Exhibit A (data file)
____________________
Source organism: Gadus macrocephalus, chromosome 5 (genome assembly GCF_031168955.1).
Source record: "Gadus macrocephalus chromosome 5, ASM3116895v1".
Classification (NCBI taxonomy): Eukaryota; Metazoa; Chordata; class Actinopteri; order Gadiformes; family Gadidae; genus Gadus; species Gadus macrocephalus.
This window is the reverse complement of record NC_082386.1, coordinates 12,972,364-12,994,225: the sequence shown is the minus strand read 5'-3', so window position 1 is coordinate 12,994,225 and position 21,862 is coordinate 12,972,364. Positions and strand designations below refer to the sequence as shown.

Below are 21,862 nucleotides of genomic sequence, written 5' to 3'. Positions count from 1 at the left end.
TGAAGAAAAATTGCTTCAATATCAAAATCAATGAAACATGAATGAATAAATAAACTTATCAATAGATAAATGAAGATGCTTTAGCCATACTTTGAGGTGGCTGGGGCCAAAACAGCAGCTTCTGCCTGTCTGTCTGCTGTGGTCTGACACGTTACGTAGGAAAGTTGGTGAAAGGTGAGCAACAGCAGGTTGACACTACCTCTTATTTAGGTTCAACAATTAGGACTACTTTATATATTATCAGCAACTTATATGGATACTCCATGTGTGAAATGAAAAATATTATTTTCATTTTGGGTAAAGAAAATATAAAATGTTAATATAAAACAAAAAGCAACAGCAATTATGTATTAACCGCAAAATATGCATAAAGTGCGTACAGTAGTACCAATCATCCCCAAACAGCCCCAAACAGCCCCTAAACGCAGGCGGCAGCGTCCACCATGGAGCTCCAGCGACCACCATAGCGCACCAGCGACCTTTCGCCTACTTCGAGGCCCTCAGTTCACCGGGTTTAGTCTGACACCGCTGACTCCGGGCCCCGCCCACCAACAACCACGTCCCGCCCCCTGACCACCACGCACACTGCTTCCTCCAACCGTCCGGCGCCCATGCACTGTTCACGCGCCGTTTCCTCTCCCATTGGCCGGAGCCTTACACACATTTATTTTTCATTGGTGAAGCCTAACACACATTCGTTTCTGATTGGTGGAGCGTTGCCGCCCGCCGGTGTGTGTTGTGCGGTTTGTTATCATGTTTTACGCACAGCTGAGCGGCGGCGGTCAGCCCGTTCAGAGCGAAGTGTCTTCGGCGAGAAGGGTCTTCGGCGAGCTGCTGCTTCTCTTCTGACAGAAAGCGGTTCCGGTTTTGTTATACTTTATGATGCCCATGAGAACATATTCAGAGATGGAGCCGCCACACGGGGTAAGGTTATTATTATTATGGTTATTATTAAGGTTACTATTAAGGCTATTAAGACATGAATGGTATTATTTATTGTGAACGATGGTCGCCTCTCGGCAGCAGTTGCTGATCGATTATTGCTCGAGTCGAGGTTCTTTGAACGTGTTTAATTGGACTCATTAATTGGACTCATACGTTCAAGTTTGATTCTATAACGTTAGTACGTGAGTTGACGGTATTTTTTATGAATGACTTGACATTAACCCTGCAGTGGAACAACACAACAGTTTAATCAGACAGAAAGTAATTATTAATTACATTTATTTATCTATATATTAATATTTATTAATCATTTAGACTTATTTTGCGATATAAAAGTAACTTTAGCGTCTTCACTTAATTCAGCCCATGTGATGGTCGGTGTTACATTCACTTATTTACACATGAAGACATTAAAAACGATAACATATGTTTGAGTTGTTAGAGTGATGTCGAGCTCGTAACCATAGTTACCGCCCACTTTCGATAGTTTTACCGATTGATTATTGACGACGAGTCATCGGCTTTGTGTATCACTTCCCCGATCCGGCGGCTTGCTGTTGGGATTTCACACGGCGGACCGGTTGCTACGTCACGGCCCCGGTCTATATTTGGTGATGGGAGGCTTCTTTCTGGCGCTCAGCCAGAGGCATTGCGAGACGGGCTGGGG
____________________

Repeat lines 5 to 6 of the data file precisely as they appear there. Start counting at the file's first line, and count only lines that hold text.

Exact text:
Below are 21,862 nucleotides of genomic sequence, written 5' to 3'. Positions count from 1 at the left end.
TGAAGAAAAATTGCTTCAATATCAAAATCAATGAAACATGAATGAATAAATAAACTTATCAATAGATAAATGAAGATGCTTTAGCCATACTTTGAGGTGGCTGGGGCCAAAACAGCAGCTTCTGCCTGTCTGTCTGCTGTGGTCTGACACGTTACGTAGGAAAGTTGGTGAAAGGTGAGCAACAGCAGGTTGACACTACCTCTTATTTAGGTTCAACAATTAGGACTACTTTATATATTATCAGCAACTTATATGGATACTCCATGTGTGAAATGAAAAATATTATTTTCATTTTGGGTAAAGAAAATATAAAATGTTAATATAAAACAAAAAGCAACAGCAATTATGTATTAACCGCAAAATATGCATAAAGTGCGTACAGTAGTACCAATCATCCCCAAACAGCCCCAAACAGCCCCTAAACGCAGGCGGCAGCGTCCACCATGGAGCTCCAGCGACCACCATAGCGCACCAGCGACCTTTCGCCTACTTCGAGGCCCTCAGTTCACCGGGTTTAGTCTGACACCGCTGACTCCGGGCCCCGCCCACCAACAACCACGTCCCGCCCCCTGACCACCACGCACACTGCTTCCTCCAACCGTCCGGCGCCCATGCACTGTTCACGCGCCGTTTCCTCTCCCATTGGCCGGAGCCTTACACACATTTATTTTTCATTGGTGAAGCCTAACACACATTCGTTTCTGATTGGTGGAGCGTTGCCGCCCGCCGGTGTGTGTTGTGCGGTTTGTTATCATGTTTTACGCACAGCTGAGCGGCGGCGGTCAGCCCGTTCAGAGCGAAGTGTCTTCGGCGAGAAGGGTCTTCGGCGAGCTGCTGCTTCTCTTCTGACAGAAAGCGGTTCCGGTTTTGTTATACTTTATGATGCCCATGAGAACATATTCAGAGATGGAGCCGCCACACGGGGTAAGGTTATTATTATTATGGTTATTATTAAGGTTACTATTAAGGCTATTAAGACATGAATGGTATTATTTATTGTGAACGATGGTCGCCTCTCGGCAGCAGTTGCTGATCGATTATTGCTCGAGTCGAGGTTCTTTGAACGTGTTTAATTGGACTCATTAATTGGACTCATACGTTCAAGTTTGATTCTATAACGTTAGTACGTGAGTTGACGGTATTTTTTATGAATGACTTGACATTAACCCTGCAGTGGAACAACACAACAGTTTAATCAGACAGAAAGTAATTATTAATTACATTTATTTATCTATATATTAATATTTATTAATCATTTAGACTTATTTTGCGATATAAAAGTAACTTTAGCGTCTTCACTTAATTCAGCCCATGTGATGGTCGGTGTTACATTCACTTATTTACACATGAAGACATTAAAAACGATAACATATGTTTGAGTTGTTAGAGTGATGTCGAGCTCGTAACCATAGTTACCGCCCACTTTCGATAGTTTTACCGATTGATTATTGACGACGAGTCATCGGCTTTGTGTATCACTTCCCCGATCCGGCGGCTTGCTGTTGGGATTTCACACGGCGGACCGGTTGCTACGTCACGGCCCCGGTCTATATTTGGTGATGGGAGGCTTCTTTCTGGCGCTCAGCCAGAGGCATTGCGAGACGGGCTGGGG